For a long time, REopt was an internal NREL software, used by NREL analysts to provide analysis for partners. This allowed us to rapidly develop new capabilities, constantly tweaking the tool to address the new questions our partners were asking. This also limited our impact, however, to what our team of 20 could do. The former director of DOE FEMP, Tim Unruh, suggested we should make a publicly available tool, and in 2017 we rolled out the first version of REopt Lite, a free web tool that included the most widely used REopt capabilities: solar photovoltaic (PV) and storage optimization. This was a big achievement for us to turn an expert engineer’s model into something we could confidently share with more novice users, and today the model is used by over 50,000 people around the world. Since that initial release, we have gradually transferred more and more REopt capabilities to the REopt Lite web tool, and it now includes PV, wind, combined heat and power, battery storage, hot and cold water storage, absorption chillers, and diesel generators, and we’re in the process of adding geothermal heat pump and fuel cell models. It’s not really Lite anymore!
What are the greatest challenges and opportunities on the horizon for technical modeling, energy optimization, and energy systems integration?
I think we have a lot of the individual sector modeling figured out, and the new challenges will be around integrating our electricity sector models with transportation, flexible building loads, industry, and agriculture models to get to a 100% clean energy economy. I’m also really interested in how we integrate social science and behavioral factors into our models. We use models to inform implementation paths to meet energy goals, but there are so many decision factors that are not captured in models. Many of our models are based on the idea that people make decisions to minimize cost, but often individuals are more driven by what their neighbors are doing, and businesses by their corporate strategic goals. So, I think a key challenge for modeling is to figure out how to take those less quantifiable factors into account in our analysis, and then present the resulting information in a way that is accessible to a wide audience and enables people to move forward with implementation. This is the focus of my Ph.D. work in the Advanced Energy Systems program at Colorado School of Mines.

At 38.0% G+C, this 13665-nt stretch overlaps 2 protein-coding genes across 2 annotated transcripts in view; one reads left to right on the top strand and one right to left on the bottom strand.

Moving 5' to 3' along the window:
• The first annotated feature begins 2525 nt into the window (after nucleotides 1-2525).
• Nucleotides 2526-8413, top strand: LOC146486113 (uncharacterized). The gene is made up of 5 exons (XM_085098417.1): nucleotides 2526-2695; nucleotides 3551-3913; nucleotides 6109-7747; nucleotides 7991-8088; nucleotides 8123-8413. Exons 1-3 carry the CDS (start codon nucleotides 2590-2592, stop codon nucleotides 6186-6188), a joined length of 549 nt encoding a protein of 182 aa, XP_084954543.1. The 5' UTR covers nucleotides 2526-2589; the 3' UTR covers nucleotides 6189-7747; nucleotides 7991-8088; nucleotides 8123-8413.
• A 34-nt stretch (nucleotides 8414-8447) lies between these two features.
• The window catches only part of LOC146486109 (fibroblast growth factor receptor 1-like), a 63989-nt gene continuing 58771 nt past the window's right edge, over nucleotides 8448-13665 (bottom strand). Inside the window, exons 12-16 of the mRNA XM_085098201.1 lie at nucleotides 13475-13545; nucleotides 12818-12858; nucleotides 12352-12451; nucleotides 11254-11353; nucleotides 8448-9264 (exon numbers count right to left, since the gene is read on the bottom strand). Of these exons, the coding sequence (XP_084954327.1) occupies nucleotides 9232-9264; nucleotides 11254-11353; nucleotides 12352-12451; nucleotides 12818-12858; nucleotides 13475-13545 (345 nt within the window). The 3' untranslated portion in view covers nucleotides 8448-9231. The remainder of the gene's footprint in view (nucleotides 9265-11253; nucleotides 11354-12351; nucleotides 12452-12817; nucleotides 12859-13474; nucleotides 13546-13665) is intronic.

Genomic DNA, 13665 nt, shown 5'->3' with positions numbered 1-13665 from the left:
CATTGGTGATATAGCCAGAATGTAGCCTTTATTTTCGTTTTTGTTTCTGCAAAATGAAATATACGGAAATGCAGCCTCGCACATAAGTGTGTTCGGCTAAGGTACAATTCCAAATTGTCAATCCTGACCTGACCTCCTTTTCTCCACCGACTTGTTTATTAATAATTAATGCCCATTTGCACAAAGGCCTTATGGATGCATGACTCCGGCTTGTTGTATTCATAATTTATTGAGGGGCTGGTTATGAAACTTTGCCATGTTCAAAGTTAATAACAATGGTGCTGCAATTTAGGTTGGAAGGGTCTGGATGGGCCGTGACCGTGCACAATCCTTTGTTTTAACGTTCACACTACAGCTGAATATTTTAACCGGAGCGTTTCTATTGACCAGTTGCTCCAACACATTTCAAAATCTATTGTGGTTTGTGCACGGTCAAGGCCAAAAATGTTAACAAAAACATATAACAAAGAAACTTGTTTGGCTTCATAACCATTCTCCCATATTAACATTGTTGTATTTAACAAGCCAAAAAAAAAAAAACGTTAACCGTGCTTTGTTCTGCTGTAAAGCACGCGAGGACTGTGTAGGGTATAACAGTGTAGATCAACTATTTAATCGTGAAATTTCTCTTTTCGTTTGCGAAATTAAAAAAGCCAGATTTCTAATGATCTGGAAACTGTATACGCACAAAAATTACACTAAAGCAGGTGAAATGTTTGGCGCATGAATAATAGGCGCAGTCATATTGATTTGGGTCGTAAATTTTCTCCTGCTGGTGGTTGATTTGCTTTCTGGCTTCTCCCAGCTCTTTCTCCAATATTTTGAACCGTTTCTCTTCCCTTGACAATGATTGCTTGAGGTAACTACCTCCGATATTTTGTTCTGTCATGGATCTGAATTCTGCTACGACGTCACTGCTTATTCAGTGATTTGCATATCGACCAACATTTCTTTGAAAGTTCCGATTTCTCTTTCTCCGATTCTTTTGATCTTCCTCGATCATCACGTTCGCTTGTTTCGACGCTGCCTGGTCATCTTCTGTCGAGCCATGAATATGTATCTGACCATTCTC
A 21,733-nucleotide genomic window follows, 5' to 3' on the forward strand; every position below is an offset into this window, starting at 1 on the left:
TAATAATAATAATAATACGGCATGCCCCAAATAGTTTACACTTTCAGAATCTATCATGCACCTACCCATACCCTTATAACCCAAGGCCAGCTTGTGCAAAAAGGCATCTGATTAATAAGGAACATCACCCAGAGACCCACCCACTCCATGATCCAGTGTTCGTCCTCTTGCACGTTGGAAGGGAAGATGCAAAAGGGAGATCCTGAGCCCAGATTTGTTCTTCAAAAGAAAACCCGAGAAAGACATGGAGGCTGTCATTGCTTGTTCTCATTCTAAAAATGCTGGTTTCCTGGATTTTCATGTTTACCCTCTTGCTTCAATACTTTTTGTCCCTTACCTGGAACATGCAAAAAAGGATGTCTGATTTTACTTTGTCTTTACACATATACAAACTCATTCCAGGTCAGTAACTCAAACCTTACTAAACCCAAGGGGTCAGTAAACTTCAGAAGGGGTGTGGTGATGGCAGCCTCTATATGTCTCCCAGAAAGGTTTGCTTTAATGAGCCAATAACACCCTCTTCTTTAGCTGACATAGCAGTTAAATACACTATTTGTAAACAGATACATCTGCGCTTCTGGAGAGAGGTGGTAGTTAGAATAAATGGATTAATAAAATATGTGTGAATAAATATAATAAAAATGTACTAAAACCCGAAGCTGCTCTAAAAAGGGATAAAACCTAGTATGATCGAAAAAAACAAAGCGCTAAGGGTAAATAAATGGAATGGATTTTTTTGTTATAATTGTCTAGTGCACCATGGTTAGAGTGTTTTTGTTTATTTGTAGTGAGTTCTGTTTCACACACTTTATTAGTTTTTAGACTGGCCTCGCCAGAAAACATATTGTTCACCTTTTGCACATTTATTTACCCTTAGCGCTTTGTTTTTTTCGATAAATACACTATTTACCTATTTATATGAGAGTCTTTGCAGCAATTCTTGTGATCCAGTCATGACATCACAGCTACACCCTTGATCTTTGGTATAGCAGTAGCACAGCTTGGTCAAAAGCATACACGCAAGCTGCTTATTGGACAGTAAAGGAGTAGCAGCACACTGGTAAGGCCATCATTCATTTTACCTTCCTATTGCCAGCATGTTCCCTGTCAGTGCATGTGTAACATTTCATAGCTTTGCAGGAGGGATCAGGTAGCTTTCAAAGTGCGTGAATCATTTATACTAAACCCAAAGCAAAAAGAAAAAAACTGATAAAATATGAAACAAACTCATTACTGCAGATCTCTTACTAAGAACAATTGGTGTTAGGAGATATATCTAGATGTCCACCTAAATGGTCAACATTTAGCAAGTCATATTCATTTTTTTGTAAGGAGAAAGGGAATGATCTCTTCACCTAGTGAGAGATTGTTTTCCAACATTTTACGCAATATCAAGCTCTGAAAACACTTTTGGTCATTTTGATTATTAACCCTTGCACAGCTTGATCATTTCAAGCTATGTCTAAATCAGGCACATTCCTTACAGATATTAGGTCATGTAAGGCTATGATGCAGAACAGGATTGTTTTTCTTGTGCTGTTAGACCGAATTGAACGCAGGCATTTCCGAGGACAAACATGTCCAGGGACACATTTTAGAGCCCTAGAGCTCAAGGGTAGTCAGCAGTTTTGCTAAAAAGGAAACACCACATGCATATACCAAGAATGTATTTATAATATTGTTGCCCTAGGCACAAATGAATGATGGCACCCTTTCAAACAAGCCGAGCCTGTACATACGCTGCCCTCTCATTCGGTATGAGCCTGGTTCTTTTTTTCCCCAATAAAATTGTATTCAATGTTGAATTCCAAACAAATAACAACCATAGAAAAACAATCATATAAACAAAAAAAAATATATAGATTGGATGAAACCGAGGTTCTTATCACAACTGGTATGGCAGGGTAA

How do you think quantifying and valuing energy resilience can help the United States meet ambitious energy and climate change goals?
Resilience is one of those decision factors that is important to many of our partners, but the resilience benefit of renewable energy technologies is not always well understood. When our partners are evaluating renewable energy investment decisions, it’s important to understand the full value stack that renewable energy brings, and resilience is part of this stack. Resilience is just one example, and there are a lot of others like jobs, health impacts, and the social cost of carbon. I think quantifying and valuing all of these things will be important to meeting energy and climate change goals because it helps to show the full value renewable energy brings, beyond just energy cost savings.
What are you most looking forward to in the year ahead?
I’m really excited about this administration’s focus on equity and clean energy implementation. I think this will be an impactful time in the energy transition because we have the technical capabilities, funding, and political support for large-scale implementation of clean energy technologies, and a focus on implementing them in a way that benefits everyone.
What has the pandemic taught you about work/life balance, and what strategies have you developed for working remotely?
I think we’ve learned that a lot of our work can be done remotely, and hopefully this will help us both save the planet through less commuting and travel, and recruit and retain the best staff by continuing to offer a lot of flexibility. I also really miss seeing my colleagues in person though, so I’m looking forward to the hybrid future. I hope we can take the best of both worlds when we return this fall!
Article courtesy of NREL, the U.S. Department of Energy.